1 July 2020

Here was this bird, that should be in the jungle learning to emulate the sound of gibbons and rushing water, but was instead imitating Skype ringtones, trapped in a dreadful situation made still more wretched by the fact that its owner was also trapped, with nothing to look forward to for the duration of the lockdown except more Skype calls and getting whistled at by her parrot.

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Cultural Pillaging

Neal Ascherson

Afewmonths after the end of the Second World War, Stephen Spender returned to Germany. His plan was to contact German intellectuals. This was not very fruitful: most were dead or in exile, and Ernst Jünger, whom he did meet, evaded his invitation to show unqualified guilt for the Nazi past. But then Spender was asked to reopen libraries in the British zone of occupation, having first...

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In Mali

Rahmane Idrissa

As it​ usually is in September, Dakar was sweltering and sticky. I’d come to examine back issues of the Bulletin de l’Institut fondamental français d’Afrique noire in the National Archives, looking for material on the Songhay empire. For some reason, BIFAN, the most important scientific journal of Francophone black Africa, isn’t available online. Songhay was...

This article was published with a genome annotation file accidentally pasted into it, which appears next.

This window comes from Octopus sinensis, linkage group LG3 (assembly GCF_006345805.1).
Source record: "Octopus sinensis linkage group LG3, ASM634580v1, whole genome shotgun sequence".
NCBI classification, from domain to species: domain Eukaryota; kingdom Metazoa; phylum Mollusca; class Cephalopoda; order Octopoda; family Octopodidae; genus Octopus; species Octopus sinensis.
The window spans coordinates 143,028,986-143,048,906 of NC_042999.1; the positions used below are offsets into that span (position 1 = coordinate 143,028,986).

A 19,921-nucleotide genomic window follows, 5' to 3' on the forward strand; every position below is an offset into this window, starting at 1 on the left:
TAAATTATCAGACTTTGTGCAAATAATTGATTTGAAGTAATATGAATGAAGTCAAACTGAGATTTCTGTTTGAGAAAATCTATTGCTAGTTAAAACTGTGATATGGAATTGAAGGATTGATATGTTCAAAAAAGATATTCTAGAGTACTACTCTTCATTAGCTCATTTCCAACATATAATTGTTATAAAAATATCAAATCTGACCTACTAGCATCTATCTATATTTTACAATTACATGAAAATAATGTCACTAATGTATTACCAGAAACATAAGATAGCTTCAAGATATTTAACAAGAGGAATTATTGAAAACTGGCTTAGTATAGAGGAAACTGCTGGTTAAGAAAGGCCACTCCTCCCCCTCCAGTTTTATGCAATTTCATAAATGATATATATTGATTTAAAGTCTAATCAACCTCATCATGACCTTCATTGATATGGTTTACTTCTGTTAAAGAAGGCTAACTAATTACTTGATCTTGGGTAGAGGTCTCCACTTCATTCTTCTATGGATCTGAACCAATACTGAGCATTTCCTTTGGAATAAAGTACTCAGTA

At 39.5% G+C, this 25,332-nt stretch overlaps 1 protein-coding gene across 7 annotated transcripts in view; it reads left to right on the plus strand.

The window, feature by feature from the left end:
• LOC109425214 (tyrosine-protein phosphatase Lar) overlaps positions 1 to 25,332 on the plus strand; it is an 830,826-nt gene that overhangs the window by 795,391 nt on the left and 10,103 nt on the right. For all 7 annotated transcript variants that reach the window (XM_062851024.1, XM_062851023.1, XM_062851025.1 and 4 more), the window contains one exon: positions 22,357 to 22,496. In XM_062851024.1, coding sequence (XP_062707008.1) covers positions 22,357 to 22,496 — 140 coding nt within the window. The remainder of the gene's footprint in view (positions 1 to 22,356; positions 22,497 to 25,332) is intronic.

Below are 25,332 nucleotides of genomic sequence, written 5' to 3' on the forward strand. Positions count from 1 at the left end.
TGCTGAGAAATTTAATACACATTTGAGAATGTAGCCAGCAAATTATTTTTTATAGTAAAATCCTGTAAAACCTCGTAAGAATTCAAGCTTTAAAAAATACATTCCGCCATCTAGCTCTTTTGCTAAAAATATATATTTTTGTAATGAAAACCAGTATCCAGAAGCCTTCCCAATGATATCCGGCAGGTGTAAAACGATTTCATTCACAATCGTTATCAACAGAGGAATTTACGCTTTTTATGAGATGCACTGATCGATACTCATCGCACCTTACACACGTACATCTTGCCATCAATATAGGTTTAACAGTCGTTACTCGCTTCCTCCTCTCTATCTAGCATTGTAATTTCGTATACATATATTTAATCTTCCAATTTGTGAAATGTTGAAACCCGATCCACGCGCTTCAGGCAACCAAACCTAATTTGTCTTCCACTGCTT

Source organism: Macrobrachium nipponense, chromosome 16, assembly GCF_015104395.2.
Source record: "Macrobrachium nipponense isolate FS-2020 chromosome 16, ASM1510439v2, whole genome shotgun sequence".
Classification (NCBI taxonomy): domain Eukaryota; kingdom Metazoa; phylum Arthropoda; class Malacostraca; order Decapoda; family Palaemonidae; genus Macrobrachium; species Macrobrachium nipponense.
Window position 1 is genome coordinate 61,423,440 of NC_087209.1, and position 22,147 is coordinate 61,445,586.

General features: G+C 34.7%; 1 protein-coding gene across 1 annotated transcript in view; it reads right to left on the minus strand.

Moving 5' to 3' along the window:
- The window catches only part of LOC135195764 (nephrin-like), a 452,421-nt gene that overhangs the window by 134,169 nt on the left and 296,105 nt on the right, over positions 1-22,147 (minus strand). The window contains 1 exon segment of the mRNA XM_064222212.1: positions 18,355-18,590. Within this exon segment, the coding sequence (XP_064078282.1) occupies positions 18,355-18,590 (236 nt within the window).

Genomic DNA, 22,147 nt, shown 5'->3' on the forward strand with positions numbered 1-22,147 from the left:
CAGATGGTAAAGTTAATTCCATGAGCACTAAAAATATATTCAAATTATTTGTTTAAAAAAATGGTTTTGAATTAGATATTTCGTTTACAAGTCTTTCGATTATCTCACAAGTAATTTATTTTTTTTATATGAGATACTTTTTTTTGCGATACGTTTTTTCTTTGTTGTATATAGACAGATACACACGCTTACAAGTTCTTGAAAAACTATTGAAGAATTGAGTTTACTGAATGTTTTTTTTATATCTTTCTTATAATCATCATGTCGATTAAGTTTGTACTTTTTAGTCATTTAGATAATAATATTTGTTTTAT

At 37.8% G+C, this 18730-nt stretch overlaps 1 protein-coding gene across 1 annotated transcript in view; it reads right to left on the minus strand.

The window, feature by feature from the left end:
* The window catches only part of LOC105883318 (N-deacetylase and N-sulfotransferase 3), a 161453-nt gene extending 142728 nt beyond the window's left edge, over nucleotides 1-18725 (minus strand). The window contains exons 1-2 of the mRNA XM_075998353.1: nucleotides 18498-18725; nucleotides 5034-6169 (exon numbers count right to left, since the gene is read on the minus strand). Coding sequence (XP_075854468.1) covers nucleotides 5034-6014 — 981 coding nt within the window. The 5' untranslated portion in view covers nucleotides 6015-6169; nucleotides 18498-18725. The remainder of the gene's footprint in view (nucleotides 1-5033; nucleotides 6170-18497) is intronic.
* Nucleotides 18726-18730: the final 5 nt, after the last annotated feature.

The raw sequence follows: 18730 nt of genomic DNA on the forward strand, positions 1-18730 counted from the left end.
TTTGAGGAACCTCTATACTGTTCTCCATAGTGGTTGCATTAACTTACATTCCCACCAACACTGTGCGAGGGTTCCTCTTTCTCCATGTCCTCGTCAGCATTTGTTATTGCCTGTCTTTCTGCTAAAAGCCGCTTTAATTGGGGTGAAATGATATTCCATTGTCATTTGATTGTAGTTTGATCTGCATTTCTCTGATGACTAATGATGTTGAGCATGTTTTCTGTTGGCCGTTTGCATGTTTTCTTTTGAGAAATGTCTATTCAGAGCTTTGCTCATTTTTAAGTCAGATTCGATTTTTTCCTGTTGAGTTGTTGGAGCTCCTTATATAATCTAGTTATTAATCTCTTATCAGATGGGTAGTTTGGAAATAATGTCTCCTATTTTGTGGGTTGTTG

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Good News from Bury Place!

We are delighted to announce that the London Review Bookshop will be reopening its doors on Monday 6 July at 10 a.m. For further details of how socially distanced browsing will work, visit the bookshop website.

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Talking Politics: History of Ideas

After each episode of the new Talking Politics podcast, brought to you in partnership with the London Review of Books, continue your exploration of the history of ideas in our unrivalled archive of essays and reviews, films and podcasts.

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LRB Books: Collections and Selections

Rediscover classic pieces, recurring themes, and the dash the London Review of Books has cut through the history of ideas, for the past 40 years, with LRB Collections and now LRB Selections: two new series of collectible books.

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Good news from Bury Place!

We are delighted to announce that the London Review Bookshop will be reopening its doors on Monday 6 July at 10 a.m. For further details of how socially distanced browsing will work, visit the bookshop website. You can phone them on 020 7269 9030 to place a pre-paid order for collection, and they are once again talking orders via email or phone for international mail order. You can also order from a selection of booksellers’ favourites and lockdown picks online, via the London Review Book Box website. The Cake Shop will also be back, for takeaway only, between 9 a.m. and 4 p.m. from Monday 6 July. Stay tuned for news of upcoming digital events, and we hope to see you very soon – thanks, as ever, for your support.